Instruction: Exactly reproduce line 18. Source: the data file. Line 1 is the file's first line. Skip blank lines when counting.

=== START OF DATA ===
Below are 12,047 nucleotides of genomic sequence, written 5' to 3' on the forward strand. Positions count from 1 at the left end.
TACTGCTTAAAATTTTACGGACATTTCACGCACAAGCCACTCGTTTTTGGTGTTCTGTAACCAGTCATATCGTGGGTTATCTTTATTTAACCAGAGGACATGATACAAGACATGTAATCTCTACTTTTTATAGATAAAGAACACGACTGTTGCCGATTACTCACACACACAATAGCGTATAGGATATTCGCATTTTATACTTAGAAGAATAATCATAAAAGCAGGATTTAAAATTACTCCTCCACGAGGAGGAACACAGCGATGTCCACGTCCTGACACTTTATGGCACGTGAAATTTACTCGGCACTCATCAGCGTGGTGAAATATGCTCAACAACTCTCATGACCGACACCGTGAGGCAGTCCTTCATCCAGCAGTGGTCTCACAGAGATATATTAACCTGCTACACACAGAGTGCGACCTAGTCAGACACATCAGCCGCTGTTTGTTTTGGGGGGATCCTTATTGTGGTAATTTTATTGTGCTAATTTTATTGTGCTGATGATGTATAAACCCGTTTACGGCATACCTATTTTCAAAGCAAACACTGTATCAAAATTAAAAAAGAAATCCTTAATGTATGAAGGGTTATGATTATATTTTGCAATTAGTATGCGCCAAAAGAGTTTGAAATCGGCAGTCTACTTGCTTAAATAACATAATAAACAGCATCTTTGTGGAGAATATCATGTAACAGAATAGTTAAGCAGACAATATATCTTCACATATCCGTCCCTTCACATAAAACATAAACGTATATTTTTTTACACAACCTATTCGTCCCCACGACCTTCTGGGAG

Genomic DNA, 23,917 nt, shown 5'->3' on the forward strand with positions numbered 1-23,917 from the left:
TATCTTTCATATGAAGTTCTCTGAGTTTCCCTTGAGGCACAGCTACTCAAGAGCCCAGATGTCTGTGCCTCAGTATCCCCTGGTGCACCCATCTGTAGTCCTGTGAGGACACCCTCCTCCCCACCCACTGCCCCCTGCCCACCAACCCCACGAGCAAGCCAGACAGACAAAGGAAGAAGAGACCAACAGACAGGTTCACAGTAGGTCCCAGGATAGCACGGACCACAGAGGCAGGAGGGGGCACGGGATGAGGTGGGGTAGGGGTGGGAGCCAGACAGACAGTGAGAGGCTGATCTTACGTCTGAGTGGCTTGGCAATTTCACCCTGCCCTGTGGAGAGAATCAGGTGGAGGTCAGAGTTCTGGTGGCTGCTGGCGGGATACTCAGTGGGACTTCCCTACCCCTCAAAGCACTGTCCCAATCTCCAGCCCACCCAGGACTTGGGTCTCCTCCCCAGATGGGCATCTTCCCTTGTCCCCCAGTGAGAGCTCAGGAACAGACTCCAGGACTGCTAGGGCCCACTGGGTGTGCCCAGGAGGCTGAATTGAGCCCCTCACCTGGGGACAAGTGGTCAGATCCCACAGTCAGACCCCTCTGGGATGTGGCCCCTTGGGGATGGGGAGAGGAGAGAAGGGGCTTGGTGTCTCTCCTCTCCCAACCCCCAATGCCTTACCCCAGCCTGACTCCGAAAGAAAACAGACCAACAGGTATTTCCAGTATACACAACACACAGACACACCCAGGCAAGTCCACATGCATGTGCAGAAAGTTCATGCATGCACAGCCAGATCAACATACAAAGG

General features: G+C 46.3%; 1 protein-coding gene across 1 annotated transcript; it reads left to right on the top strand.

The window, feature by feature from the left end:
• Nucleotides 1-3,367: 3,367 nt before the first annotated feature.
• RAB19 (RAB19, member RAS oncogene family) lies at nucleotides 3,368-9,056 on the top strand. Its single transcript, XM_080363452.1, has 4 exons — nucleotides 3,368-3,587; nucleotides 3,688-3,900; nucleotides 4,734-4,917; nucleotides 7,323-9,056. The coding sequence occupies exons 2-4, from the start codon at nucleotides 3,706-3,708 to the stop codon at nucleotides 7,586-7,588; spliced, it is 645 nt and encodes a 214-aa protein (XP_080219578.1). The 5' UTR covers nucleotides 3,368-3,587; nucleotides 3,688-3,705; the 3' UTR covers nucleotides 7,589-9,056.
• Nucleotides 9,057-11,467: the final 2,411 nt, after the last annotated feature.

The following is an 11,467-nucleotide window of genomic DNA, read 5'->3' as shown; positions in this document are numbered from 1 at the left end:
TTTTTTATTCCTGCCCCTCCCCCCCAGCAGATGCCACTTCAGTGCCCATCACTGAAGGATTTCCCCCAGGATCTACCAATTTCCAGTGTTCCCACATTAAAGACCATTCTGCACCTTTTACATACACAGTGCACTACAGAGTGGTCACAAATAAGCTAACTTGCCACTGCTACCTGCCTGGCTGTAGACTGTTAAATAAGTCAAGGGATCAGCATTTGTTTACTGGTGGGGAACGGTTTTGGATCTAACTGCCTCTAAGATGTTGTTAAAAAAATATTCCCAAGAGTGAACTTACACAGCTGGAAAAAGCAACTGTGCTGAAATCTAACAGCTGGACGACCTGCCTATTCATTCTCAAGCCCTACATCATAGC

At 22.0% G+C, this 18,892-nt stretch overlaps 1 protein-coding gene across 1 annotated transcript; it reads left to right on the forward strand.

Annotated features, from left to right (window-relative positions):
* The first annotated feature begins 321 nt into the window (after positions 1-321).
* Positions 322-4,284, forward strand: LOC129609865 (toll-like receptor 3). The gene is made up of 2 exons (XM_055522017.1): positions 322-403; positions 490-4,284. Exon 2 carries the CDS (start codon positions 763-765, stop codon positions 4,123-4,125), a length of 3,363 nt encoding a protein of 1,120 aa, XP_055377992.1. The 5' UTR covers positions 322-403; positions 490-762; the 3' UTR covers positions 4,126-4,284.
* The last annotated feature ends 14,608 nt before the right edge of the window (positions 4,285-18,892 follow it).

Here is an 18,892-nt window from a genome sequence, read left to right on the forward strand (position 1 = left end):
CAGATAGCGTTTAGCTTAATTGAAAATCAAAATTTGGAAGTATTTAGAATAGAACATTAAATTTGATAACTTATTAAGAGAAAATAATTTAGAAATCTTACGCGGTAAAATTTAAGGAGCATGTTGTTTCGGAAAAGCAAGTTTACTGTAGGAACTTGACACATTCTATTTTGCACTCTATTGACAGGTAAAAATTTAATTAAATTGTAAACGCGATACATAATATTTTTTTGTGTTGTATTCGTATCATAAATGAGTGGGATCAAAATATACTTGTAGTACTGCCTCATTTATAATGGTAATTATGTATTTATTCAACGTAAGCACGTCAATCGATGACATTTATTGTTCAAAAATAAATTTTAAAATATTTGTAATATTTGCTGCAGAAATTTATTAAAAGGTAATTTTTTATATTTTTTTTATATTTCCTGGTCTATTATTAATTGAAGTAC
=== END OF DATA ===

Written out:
CAGATAGCGTTTAGCTTAATTGAAAATCAAAATTTGGAAGTATTTAGAATAGAACATTAAATTTGATAACTTATTAAGAGAAAATAATTTAGAAATCTTACGCGGTAAAATTTAAGGAGCATGTTGTTTCGGAAAAGCAAGTTTACTGTAGGAACTTGACACATTCTATTTTGCACTCTATTGACAGGTAAAAATTTAATTAAATTGTAAACGCGATACATAATATTTTTTTGTGTTGTATTCGTATCATAAATGAGTGGGATCAAAATATACTTGTAGTACTGCCTCATTTATAATGGTAATTATGTATTTATTCAACGTAAGCACGTCAATCGATGACATTTATTGTTCAAAAATAAATTTTAAAATATTTGTAATATTTGCTGCAGAAATTTATTAAAAGGTAATTTTTTATATTTTTTTTATATTTCCTGGTCTATTATTAATTGAAGTAC